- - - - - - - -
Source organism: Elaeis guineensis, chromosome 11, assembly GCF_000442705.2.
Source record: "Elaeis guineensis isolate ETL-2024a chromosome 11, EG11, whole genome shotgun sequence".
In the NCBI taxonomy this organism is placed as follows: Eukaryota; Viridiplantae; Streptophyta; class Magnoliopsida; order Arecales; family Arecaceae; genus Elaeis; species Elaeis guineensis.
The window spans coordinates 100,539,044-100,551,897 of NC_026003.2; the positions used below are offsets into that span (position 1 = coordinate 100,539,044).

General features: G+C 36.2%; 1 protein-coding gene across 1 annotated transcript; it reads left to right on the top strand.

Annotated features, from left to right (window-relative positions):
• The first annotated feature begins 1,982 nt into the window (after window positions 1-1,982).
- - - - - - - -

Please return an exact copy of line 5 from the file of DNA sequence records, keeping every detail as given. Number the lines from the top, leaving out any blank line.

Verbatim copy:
General features: G+C 36.2%; 1 protein-coding gene across 1 annotated transcript; it reads left to right on the top strand.